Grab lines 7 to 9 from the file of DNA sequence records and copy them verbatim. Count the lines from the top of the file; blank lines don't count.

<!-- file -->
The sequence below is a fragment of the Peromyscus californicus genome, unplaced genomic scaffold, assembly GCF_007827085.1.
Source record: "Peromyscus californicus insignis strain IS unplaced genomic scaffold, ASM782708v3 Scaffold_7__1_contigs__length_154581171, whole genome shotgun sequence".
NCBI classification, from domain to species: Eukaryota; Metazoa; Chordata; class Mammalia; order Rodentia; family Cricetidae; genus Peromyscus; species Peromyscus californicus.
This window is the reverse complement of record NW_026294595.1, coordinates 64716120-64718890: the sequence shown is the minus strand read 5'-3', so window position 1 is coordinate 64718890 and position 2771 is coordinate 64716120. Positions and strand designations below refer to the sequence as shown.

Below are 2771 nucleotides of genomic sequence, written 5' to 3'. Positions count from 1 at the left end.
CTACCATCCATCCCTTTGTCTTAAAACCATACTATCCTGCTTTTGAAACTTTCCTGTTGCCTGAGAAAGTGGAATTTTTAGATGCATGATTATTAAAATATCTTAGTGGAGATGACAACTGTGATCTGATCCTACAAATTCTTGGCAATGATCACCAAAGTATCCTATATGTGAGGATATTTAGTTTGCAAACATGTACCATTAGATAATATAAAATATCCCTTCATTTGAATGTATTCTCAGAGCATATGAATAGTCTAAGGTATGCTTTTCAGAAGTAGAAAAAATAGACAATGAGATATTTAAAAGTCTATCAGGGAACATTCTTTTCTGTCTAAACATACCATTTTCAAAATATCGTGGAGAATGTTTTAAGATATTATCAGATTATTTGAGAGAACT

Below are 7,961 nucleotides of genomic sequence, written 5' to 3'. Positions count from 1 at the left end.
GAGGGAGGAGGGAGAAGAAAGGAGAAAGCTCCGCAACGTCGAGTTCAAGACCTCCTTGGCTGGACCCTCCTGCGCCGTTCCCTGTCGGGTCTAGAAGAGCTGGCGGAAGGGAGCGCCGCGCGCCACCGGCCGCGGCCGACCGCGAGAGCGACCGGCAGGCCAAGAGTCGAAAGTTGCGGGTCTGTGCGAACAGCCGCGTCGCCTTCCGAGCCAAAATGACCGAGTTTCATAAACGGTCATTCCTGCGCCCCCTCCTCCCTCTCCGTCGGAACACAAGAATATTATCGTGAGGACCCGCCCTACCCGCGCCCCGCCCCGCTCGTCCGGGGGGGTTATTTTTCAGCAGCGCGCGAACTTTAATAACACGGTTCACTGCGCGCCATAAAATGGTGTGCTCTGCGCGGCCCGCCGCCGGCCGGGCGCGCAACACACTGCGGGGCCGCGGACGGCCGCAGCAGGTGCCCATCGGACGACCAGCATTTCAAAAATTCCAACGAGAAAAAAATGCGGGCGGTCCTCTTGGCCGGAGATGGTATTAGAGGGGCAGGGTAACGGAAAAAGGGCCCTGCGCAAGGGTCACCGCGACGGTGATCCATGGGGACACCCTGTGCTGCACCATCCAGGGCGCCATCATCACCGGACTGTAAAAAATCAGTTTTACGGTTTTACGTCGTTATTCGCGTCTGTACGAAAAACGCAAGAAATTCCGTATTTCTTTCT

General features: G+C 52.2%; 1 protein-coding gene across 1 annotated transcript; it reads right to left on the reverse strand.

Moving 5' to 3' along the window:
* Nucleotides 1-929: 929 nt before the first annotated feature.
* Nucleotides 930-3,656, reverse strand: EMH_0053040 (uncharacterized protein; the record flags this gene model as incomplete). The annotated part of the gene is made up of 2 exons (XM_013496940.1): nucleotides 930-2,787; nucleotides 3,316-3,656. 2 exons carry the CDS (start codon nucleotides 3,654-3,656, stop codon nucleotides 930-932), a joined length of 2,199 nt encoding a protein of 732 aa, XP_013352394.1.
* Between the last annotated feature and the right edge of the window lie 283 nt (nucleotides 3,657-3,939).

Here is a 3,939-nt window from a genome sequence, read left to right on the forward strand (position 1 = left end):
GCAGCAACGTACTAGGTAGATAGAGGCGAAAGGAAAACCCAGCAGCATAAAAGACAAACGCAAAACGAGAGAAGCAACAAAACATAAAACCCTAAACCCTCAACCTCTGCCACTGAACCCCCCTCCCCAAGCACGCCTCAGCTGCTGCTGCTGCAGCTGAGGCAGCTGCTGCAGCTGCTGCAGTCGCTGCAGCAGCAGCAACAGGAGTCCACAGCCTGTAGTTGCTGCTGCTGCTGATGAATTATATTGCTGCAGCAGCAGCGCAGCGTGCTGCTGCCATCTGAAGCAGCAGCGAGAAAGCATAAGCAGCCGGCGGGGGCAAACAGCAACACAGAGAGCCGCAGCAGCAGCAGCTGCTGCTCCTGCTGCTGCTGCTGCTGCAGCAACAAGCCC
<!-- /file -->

Below are 7,961 nucleotides of genomic sequence, written 5' to 3'. Positions count from 1 at the left end.
GAGGGAGGAGGGAGAAGAAAGGAGAAAGCTCCGCAACGTCGAGTTCAAGACCTCCTTGGCTGGACCCTCCTGCGCCGTTCCCTGTCGGGTCTAGAAGAGCTGGCGGAAGGGAGCGCCGCGCGCCACCGGCCGCGGCCGACCGCGAGAGCGACCGGCAGGCCAAGAGTCGAAAGTTGCGGGTCTGTGCGAACAGCCGCGTCGCCTTCCGAGCCAAAATGACCGAGTTTCATAAACGGTCATTCCTGCGCCCCCTCCTCCCTCTCCGTCGGAACACAAGAATATTATCGTGAGGACCCGCCCTACCCGCGCCCCGCCCCGCTCGTCCGGGGGGGTTATTTTTCAGCAGCGCGCGAACTTTAATAACACGGTTCACTGCGCGCCATAAAATGGTGTGCTCTGCGCGGCCCGCCGCCGGCCGGGCGCGCAACACACTGCGGGGCCGCGGACGGCCGCAGCAGGTGCCCATCGGACGACCAGCATTTCAAAAATTCCAACGAGAAAAAAATGCGGGCGGTCCTCTTGGCCGGAGATGGTATTAGAGGGGCAGGGTAACGGAAAAAGGGCCCTGCGCAAGGGTCACCGCGACGGTGATCCATGGGGACACCCTGTGCTGCACCATCCAGGGCGCCATCATCACCGGACTGTAAAAAATCAGTTTTACGGTTTTACGTCGTTATTCGCGTCTGTACGAAAAACGCAAGAAATTCCGTATTTCTTTCT

General features: G+C 52.2%; 1 protein-coding gene across 1 annotated transcript; it reads right to left on the reverse strand.